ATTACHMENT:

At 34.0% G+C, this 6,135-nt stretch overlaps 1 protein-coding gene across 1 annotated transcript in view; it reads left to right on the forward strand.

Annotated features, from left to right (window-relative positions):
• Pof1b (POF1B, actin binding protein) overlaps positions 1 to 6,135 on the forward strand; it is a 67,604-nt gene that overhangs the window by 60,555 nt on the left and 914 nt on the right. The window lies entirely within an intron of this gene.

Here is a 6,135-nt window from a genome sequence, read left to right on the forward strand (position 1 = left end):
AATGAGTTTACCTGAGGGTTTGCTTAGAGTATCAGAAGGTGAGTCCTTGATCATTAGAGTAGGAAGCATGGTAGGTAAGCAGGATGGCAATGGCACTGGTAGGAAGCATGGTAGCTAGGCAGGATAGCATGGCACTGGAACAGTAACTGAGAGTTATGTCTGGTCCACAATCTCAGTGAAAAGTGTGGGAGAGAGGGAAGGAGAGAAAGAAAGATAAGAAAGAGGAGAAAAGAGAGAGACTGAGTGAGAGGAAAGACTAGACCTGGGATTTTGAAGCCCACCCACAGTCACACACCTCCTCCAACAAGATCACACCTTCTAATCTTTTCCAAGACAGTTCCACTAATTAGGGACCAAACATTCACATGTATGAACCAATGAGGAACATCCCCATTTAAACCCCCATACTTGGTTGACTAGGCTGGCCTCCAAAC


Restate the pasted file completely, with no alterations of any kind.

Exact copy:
At 34.0% G+C, this 6,135-nt stretch overlaps 1 protein-coding gene across 1 annotated transcript in view; it reads left to right on the forward strand.

Annotated features, from left to right (window-relative positions):
• Pof1b (POF1B, actin binding protein) overlaps positions 1 to 6,135 on the forward strand; it is a 67,604-nt gene that overhangs the window by 60,555 nt on the left and 914 nt on the right. The window lies entirely within an intron of this gene.

Here is a 6,135-nt window from a genome sequence, read left to right on the forward strand (position 1 = left end):
AATGAGTTTACCTGAGGGTTTGCTTAGAGTATCAGAAGGTGAGTCCTTGATCATTAGAGTAGGAAGCATGGTAGGTAAGCAGGATGGCAATGGCACTGGTAGGAAGCATGGTAGCTAGGCAGGATAGCATGGCACTGGAACAGTAACTGAGAGTTATGTCTGGTCCACAATCTCAGTGAAAAGTGTGGGAGAGAGGGAAGGAGAGAAAGAAAGATAAGAAAGAGGAGAAAAGAGAGAGACTGAGTGAGAGGAAAGACTAGACCTGGGATTTTGAAGCCCACCCACAGTCACACACCTCCTCCAACAAGATCACACCTTCTAATCTTTTCCAAGACAGTTCCACTAATTAGGGACCAAACATTCACATGTATGAACCAATGAGGAACATCCCCATTTAAACCCCCATACTTGGTTGACTAGGCTGGCCTCCAAAC